• Quite unique (and its compatriots "very unique," "really unique" and "most unique")
• Past history
• Urgent (and its frequent companion "crisis")
You could probably conjure 10 or 20 or 100 more, easily. But those make for a good start.
(Hat tip: Imad Naffa on Twitter.)
In response to some provocation by the Phlegms, The Telegraph of London offers "10 reasons to dislike the Belgians." But, really, all they had to do was post this...
Update: Bob Dylan's playlist, which XM Radio aired as an episode of his late, great Theme Time Radio Hour three years ago, is pretty good, too.
Reason has an easy quiz to help you eliminate any doubts.
Near the end of each of the last 34 years, Lake Superior State University has put out a "List of Words to Be Banished from the Queen's English for Mis-use, Over-use and General Uselessness." This year's list of the Frightful Fifteen:
... and ...
Monkey? Monkey! MONKEY!!!!! DAMM YOU! DAMN YOU ALL TO HELLLLLLLLLLLLL!!!!!
According to this AP story:
"Monkey" was on the list because of what some see as its rampant use as a suffix. "Especially on the Internet, many people seem to think they can make any boring name sound more attractive just by adding the word 'monkey' to it," wrote Roger Landman of Sommerville, Mass.
What a shock! Folks at Lake Superior State University decide what words are out. Well, sounds like a bunch of ass-monkeys to me. Or idiot-monkeys. Or ass-munching-idiot monkeys. How about monkey as a prefix? They're a bunch of monkey-asses, with heads full of monkey-poo.
Speaking of poo ... THIS WILL NOT STAND! SOUND THE ALARM! ALL MONKEYS ... REPORT TO THE ARMORY!
In my house, it's the first door on the right in the hallway. There's a night light.
A friend of this site, Alan Dix, posted a fun game on his Facebook page. Seems tailor made for us Monkeys.
Here's my contribution:
In the 1930s, in Germany and America alike, the ability to sway the masses through oratory was often the key to power.
—Liberal Fascism by Jonah Goldberg.
Dirty Harry hips us to Paste Magazine's list of the Top 40 TV theme songs of all time. Let's just be blunt: Paste Magazine has some things to answer for. Not a bad list, for sure. It's just not quite right.
After perusing the list, here is Dr. Zaius' Top 5:
No. 1 (No. 3 on Paste's list): Sanford & Son: This is the best TV theme song of all time. So funky. Soooooo fuuuuunnkkkky! Nice job, Quincy Jones. It has a special place in the family's heart because Mrs. Z and I would sing the song to our 19-year-old cat. Murphy, by those days, grumbled and quacked. Did not meow. Hard not to think of Fred Sanford when looking at Old Murph, God bless his soul. Every time he walked by, one of us would sing: Waah Na Waa Na! Waah Na Waa Na Waahna Waah! ...
No. 2 (No. 8 on Paste's list) Hawaii Five-O: A respectable showing, I guess. It's Top 10. Don't know how it's not Top 3, though, or even No. 1. Morton Stevens' composition is not only catchy, it's complex. A thing of driving beauty.
No. 4 (No. 1 on Paste's list) Cheers: Hard to argue with this being in the Top 5 All Time. Who can't relate to this song? It's really helped by the montage of old photos and paintings of more than a century of people finding comfort in going to a place "where everyone knows your name." We all have a place like that. Mine is a place called J. Brian's in Fredericksburg, Virginia.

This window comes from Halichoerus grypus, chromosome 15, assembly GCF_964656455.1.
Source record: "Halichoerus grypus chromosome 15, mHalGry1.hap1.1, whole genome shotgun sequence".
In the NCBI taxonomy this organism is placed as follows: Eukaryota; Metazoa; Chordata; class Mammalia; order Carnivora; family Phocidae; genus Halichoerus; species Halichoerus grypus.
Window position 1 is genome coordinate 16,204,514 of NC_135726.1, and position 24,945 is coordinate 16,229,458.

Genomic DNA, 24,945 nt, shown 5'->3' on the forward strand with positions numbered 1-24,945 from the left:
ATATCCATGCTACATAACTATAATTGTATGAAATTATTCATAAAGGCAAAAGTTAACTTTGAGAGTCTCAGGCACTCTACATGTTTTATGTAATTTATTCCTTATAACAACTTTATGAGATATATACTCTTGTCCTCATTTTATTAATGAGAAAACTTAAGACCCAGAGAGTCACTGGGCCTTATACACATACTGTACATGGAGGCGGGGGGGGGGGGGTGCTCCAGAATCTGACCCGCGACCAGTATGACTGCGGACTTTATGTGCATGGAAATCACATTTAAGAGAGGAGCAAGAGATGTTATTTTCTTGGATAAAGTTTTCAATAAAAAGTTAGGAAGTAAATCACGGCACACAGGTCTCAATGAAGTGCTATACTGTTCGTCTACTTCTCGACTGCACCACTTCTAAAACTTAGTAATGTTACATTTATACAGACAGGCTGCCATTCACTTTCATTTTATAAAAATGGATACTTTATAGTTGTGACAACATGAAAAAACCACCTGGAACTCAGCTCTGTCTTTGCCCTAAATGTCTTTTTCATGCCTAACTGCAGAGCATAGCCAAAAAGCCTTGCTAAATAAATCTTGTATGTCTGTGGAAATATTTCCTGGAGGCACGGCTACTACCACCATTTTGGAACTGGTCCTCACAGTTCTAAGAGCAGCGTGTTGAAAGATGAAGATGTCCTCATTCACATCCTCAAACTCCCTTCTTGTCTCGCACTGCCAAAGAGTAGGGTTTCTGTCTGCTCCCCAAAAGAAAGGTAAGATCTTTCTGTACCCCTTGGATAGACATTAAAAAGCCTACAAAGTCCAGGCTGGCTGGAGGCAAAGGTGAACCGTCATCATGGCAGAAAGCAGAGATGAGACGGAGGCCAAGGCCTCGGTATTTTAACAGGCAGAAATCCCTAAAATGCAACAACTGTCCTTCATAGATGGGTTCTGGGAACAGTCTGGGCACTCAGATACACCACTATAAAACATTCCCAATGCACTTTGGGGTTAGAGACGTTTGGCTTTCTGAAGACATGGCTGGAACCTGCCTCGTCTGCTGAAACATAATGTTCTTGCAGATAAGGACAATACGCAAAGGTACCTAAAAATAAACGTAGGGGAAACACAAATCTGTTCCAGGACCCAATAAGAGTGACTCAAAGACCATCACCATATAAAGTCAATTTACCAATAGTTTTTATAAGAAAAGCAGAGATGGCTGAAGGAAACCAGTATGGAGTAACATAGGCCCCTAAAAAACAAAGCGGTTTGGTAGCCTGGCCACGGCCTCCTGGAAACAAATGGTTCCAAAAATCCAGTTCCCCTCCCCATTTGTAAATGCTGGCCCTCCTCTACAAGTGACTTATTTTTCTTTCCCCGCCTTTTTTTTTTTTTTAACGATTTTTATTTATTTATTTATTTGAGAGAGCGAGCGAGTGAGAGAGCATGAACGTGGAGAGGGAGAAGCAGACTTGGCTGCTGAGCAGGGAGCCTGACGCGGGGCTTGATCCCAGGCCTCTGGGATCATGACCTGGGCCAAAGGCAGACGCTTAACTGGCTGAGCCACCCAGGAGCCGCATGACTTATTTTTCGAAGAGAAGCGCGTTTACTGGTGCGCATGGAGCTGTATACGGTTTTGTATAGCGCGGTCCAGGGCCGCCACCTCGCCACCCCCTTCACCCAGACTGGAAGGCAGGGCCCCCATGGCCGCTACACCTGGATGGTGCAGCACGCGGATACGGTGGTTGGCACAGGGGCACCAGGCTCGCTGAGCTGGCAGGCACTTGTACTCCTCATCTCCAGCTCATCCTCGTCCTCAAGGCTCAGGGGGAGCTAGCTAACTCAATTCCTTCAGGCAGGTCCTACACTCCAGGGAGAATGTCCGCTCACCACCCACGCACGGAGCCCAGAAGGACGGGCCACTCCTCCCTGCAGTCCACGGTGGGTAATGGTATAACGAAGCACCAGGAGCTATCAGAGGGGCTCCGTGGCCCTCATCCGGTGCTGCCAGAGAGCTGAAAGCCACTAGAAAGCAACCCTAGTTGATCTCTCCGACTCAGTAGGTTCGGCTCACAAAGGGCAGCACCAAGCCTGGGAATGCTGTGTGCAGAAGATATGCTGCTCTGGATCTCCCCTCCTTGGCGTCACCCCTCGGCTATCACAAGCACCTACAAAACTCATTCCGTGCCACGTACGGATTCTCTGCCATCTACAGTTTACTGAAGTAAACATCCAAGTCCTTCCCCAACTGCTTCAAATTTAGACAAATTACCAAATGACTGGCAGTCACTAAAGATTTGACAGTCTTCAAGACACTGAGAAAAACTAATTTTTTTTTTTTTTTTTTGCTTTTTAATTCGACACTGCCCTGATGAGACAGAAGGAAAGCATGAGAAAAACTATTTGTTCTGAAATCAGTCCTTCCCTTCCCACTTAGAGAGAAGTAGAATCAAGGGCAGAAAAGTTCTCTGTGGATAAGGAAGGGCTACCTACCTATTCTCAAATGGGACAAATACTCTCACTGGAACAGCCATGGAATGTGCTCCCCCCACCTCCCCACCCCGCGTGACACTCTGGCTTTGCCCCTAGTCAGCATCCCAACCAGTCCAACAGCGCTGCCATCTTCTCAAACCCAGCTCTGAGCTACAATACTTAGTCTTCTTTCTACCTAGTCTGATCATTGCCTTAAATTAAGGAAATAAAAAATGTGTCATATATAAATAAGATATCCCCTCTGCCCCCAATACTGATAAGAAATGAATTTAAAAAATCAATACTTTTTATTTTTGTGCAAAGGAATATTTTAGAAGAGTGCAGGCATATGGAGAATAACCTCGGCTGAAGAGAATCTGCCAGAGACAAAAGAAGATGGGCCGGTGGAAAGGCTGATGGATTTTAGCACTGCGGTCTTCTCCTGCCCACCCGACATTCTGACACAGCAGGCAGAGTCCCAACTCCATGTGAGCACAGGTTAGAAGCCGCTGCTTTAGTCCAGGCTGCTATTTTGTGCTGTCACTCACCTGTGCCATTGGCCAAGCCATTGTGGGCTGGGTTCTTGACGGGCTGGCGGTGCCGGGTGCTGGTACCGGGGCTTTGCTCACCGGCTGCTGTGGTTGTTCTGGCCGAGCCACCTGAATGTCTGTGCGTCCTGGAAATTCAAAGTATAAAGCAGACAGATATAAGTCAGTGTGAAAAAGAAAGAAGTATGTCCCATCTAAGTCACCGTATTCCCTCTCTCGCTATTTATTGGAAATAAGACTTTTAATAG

No. 5 (Unlisted by Paste) CHiPs: This is listed because Paste made a glaring omission. This disco-themed classic doesn't warrant even an honorable mention? Please. If you are now between the ages of 35 and 40 and didn't ride around on your bike as a kid with a buddy and pretend to be Ponch and John, you were a loser. There. I said it. Deal. Same goes for pretending to be the Duke Boys. CHiPs made the drudgery of pulling over drunk drivers and catching speeders look cool. By the way, the Dallas theme and the Charlie's Angels theme are two other keepers that should have been on Paste's list. (Side note: My wife's brother held a tape recorder next to the TV when the song came on so he could have it to play and be inspired to greatness any time he wanted. And, let me interject ... No. You're a dork!).
Some other notes:
Welcome Back Kotter. Should be higher than just No. 29, but perhaps that's just my New York-born bias seeping in.
Barney Miller. That funky bass line deserves Top 20 treatment, not relegated to No. 27
Laverne & Shirley ... "never heard the word, impossible." A fave of Mrs. Z, comes in on No. 25 on Paste.
The Simpsons. Way too good to be only No. 20. I played percussion in my college's marching, symphonic and basketball pep bands. The director thought it would be a great thing to get hip with the kids and put The Simpson's theme in our repertoire. Yeah. It took dozens of very talented musicians a month to play it with a semblance of competence in front of a crowd. Elfman's composition is manicially sick!
Star Trek: The Next Generation is No. 14. I think a bit high, since it's derivative of the original theme. The Muppet Show, slightly below ST:TNG, is better.
Fresh Prince of Bel-Air at No. 11? An atrocity. It's a barely new riff of Smith's "Parents Just Don't Understand" pop-rap hit. And ... oh ... it sucks.